McGrath, William (1916–91), loyalist and paedophile, was born 11 December 1916 in Belfast, son of Abraham McGrath and Jane McGrath (née Warrington). McGrath came from a methodist background; in later years he worked with presbyterian and Free Presbyterian churches while operating as a freelance evangelical. In 1941, with his English-born wife Kathleen, he founded the Irish Emancipation Crusade and Christian Fellowship Centre; he also worked as a hairdresser and later a carpet importer. From the late 1940s he was active in the unionist party; at this time he first met Ian Paisley (qv). In the 1950s and 1960s McGrath lectured in Orange lodges and Gospel halls, calling for ‘holiness of life’ and predicting a bloodbath unleashed by catholic–communist IRA conspiracies against Northern Ireland.
McGrath had extensive Orange contacts dating back to the 1940s; he was the chaplain of the prestigious Fernhill lodge, with financial and possibly sexual links to its leading member, Sir Knox Cunningham (qv). In 1965/6 McGrath took over an Orange discussion group and formed a semi-clandestine organisation, ‘Tara’. Many prominent younger right-wing unionists in search of new political ideas dealt with it in the late 1960s without necessarily sharing McGrath's views or knowing his secret life. In 1968 he left the Fernhill lodge, deeming it insufficiently anti-ecumenical. Soon thereafter he joined St Mary's Temperance Lodge 1303. In 1970 he changed its name to ‘Ireland's Heritage’, with a banner bearing a Gaelic inscription and the arms of the four provinces. McGrath promoted an ‘Irish’ rather than ‘Ulster’ identity, combining historic protestant claims that the Celtic church had been protestant with ‘British Israelite’ beliefs that the Anglo-Celtic race were the lost tribes of Israel, Tara a site of prophetic worship, and Queen Elizabeth II David's heiress by Gaelic descent. McGrath called the catholic church a satanic conspiracy. He advocated a reunited Ireland under the British crown, with catholicism proscribed and catholic churches destroyed as idolatrous. Non-evangelical protestants would also be subjugated; there would be ‘integrated education’ with only evangelicals as teachers. Northern Ireland was the protestant bastion from which the British Isles would be regenerated: ‘We hold Ulster that Ireland might be saved and Britain reborn’.
McGrath recruited ambitious, intelligent lower-middle-class young men for evangelical work; some lived with his family for short periods, which he equated with Celtic monastic discipleship. McGrath presented himself as a mentor possessing secret knowledge. He was intelligent and articulate, and helped some disciples to develop their abilities; he made sexual advances while discussing emotional problems, and sometimes exploited them financially.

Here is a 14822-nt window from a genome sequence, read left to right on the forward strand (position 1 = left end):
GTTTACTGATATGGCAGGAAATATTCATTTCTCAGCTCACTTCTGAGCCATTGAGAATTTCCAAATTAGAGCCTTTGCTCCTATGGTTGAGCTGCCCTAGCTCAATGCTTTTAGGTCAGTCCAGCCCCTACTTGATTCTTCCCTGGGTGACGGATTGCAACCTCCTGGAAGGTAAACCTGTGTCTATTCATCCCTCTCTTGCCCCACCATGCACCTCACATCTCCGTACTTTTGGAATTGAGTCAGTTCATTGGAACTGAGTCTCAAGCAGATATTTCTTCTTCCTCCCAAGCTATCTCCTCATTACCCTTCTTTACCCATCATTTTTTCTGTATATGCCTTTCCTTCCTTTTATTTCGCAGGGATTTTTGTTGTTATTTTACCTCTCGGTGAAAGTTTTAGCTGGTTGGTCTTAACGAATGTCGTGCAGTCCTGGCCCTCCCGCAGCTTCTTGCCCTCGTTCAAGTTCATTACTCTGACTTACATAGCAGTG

McGrath took part in grassroots loyalist opposition to Terence O'Neill (qv); during the 1966 trial of Gusty Spence for sectarian murders he circulated leaflets smearing the victims as communists. During the disturbances of August 1969 McGrath joined a loyalist delegation to the prime minister, James Chichester-Clark (qv), demanding a ‘people's militia’. McGrath did not directly participate in violence, but engaged in gun-running. He established contacts with British Israelite and racist groups abroad; a few Tara members joined the Rhodesian and South African armies. He opposed rioting and assassinations, urging preparations for a ‘doomsday’ situation when Tara would provide guidance and leadership. He circulated anonymous leaflets in loyalist areas, including a 1971 manifesto which influenced the formation of the UDA. The UVF briefly worked with Tara, until in mid 1971 UVF leaders confronted McGrath with rumours about his sexuality and intelligence connections. Thereafter McGrath called the UVF ‘communists’, while UVF literature ridiculed McGrath's homosexuality. McGrath probably had British intelligence links from the 1950s, though their significance is debated. Rumoured links to influential homosexuals in the British establishment remain unproven, but his contacts delayed his exposure as a sexual offender.
In 1971 McGrath became ‘house father’ at the Kincora boys’ home in east Belfast, for 15- to 18-year-old boys from disturbed backgrounds. From its inception in 1958 inmates were sexually exploited by staff. McGrath participated in these activities, violently raping boys who refused his advances, and threatening them with his paramilitary contacts. Complaints soon circulated: a former Tara member, Roy Garland, repeatedly tried to have McGrath's role in Kincora investigated. In 1973 a church worker, Valerie Shaw, unsuccessfully expressed concern about McGrath to Paisley. By the late 1970s many former associates (including Paisley) distanced themselves from McGrath. In 1980 newspaper allegations about Kincora led to the arrest of McGrath and five other council staff. After pleading guilty in December 1981 and receiving a four-year sentence, McGrath was expelled from the Orange Order; ‘Ireland's Heritage’ lodge disbanded in February 1982. Paisley's inaction and attempts to deny past links to McGrath were contrasted with his fervent campaign to ‘Save Ulster from sodomy’, and damaged the DUP.
After release in December 1983 McGrath retired to Ballyhalbert, north Co. Down. Until his death he distributed manifestoes to a few followers, claiming he had been framed by British intelligence and rival loyalists. His career may never be disentangled from the mystery he cultivated, but he helped to poison the political atmosphere of Northern Ireland and destroyed lives to gratify himself.